In the real estate business, we’re as bad at tossing around acronyms as they are in the military! There are ARMs and CMAs, MLS and FSBOs. Since I’ve recently been focused on the various types of mortgages, let’s stick to that theme and talk about the acronym “PITI.”
What Does PITI Stand For?
PITI stands for principal, interest, taxes and insurance. So why are they all lumped together like that, and what does one have to do with the other? PITI represents all the components of a mortgage payment. Let’s break this acronym down even further.
While this may initially make you feel like you are back in grade school, in real estate terms, the principal is the actual amount of your loan. Each month, you pay a portion of the loan off in the form of the principal. In early borrowing months, the principal will be fairly small. As you own your home longer, you’ll see that you begin to pay more and more of the principal each month. If you have an interest-only loan, then this would not apply to you.
The interest you pay each month is the amount the lender is charging you to borrow the money. It’s a percentage of the principal and the amount you signed for when you purchased your home. I told you the principal wasn’t the bulk of your payment in the early months, so you can guess what is. Yep, the interest. But converse to what I said above, this portion of your payment will go down as the years pass, while your principal portion goes up! For fixed-rate mortgages, your interest rate stays the same, but if you have any type of adjustable-rate mortgage, remember, this amount could fluctuate.
You know Uncle Sam is going to get his cut! Each month you’ll pay real estate taxes as part of your mortgage payment if you have a PITI-type mortgage payment. You pay your lender, and they pay the money on to your local municipality. Taxes can vary greatly based on your area, so do your research to know your tax rate. Paying monthly avoids owing a large sum at once.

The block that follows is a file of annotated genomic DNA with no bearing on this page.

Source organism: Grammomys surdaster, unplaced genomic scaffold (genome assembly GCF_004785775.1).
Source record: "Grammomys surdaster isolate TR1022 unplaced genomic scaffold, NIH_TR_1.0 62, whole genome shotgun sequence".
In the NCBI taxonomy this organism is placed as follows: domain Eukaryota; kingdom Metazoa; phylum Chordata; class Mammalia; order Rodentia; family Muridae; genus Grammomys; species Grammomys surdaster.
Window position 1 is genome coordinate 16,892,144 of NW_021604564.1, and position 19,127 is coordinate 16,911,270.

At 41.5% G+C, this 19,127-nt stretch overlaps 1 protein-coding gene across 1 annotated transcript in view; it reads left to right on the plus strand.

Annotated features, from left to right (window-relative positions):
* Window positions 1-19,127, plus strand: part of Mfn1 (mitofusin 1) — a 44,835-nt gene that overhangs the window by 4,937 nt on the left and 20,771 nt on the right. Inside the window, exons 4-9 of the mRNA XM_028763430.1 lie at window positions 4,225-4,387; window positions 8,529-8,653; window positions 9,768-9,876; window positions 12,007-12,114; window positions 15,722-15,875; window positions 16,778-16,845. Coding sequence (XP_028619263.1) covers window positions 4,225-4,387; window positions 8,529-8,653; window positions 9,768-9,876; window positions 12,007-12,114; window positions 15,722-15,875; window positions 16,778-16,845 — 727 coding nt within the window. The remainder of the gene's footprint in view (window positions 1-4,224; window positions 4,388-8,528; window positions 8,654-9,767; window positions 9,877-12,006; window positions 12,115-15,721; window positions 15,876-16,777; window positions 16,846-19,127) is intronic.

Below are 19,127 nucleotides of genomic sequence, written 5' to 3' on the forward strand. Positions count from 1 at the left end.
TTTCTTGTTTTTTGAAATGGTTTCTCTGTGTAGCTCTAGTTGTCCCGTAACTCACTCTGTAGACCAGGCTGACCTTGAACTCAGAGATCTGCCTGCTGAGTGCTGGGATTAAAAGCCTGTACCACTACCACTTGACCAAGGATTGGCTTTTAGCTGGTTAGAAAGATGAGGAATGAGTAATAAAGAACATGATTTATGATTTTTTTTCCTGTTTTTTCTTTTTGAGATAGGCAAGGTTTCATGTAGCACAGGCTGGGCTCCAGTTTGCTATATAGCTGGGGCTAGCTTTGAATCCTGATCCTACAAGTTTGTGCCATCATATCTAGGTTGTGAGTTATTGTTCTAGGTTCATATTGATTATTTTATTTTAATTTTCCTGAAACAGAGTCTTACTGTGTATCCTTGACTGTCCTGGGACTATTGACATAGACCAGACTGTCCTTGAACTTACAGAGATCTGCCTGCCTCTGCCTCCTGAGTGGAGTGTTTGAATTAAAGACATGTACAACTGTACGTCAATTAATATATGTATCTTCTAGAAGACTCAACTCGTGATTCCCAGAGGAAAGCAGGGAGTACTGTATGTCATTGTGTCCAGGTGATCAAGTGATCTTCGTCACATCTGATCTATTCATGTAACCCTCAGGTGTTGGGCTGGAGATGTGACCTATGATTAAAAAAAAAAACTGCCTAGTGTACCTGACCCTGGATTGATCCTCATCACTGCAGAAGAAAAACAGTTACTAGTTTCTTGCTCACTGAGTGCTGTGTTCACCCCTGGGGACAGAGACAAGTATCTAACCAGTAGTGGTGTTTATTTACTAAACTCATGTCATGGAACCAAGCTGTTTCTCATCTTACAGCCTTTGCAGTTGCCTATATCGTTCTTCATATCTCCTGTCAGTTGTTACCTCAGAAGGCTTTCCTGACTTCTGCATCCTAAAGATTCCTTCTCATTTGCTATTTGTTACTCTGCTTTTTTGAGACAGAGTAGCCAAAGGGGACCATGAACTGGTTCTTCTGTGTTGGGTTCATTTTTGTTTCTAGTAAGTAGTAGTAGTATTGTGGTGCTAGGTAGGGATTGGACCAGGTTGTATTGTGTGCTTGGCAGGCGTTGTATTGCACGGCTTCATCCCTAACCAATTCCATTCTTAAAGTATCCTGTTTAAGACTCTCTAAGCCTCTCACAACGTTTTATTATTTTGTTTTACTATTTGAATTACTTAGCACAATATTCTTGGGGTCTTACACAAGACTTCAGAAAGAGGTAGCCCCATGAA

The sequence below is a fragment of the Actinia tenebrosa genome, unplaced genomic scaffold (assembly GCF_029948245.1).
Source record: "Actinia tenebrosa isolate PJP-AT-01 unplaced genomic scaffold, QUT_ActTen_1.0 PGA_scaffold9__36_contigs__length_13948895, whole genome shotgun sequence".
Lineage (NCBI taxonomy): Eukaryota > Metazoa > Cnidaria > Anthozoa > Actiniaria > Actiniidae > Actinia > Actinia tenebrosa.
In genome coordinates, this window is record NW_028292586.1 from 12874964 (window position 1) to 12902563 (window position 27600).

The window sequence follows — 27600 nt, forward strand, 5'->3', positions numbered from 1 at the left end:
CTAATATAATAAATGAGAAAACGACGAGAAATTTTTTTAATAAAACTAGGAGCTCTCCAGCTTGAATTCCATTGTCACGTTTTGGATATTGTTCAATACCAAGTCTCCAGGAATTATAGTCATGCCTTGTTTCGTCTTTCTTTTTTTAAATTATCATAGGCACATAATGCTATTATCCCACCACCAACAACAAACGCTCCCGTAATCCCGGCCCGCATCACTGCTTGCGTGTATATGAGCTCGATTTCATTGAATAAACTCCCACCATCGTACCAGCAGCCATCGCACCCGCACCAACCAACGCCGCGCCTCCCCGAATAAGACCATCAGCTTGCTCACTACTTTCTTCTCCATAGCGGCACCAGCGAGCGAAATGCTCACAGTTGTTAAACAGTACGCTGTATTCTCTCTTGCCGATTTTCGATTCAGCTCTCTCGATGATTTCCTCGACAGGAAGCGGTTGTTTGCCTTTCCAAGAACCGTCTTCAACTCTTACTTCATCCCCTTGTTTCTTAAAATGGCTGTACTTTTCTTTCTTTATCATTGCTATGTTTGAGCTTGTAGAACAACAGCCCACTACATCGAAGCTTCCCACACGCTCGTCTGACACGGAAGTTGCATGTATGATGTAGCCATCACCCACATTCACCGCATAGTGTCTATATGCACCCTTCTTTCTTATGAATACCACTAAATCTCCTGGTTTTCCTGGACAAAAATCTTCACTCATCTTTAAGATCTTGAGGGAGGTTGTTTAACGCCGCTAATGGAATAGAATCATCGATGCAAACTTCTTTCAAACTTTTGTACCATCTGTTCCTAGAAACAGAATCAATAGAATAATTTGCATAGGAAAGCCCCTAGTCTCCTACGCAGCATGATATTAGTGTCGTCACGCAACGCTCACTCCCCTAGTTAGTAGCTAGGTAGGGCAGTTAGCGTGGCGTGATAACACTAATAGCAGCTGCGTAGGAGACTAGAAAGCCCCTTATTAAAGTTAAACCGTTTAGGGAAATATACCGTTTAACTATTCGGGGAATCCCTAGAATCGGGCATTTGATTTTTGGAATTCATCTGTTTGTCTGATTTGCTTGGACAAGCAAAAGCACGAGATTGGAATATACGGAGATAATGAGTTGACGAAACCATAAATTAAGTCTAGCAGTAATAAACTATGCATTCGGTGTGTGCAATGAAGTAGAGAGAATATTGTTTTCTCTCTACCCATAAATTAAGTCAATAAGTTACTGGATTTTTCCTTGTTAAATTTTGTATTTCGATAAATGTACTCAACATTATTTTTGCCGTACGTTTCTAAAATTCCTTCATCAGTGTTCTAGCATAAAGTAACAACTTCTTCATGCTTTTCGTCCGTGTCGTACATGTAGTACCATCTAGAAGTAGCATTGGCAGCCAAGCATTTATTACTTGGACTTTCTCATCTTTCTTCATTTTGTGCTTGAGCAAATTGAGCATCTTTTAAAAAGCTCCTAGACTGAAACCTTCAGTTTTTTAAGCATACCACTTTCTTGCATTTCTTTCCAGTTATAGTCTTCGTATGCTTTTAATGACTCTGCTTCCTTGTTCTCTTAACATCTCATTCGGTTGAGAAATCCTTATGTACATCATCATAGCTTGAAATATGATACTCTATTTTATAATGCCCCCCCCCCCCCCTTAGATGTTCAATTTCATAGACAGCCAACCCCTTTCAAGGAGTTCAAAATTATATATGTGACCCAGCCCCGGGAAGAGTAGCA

The last piece of a PITI mortgage payment is the homeowners insurance. Many people choose to have the lender collect their payments as part of their escrow account and have the lender pay the insurance bill. This avoids you owing hundreds for insurance all at once. Remember, insurance covers your home in the event of fire or other damage. Also, if you put down less than 20 percent of your loan value, you may have to pay what’s called private mortgage insurance. This insurance protects the lender from default.
And now, you are an expert on PITI! If you have more questions about terminology, process or about starting your home search, contact me! I would love to start building a relationship and help you with your next real estate venture. And remember, when you list with me, I stage your home for free when we use your furniture. One less thing to put on your list!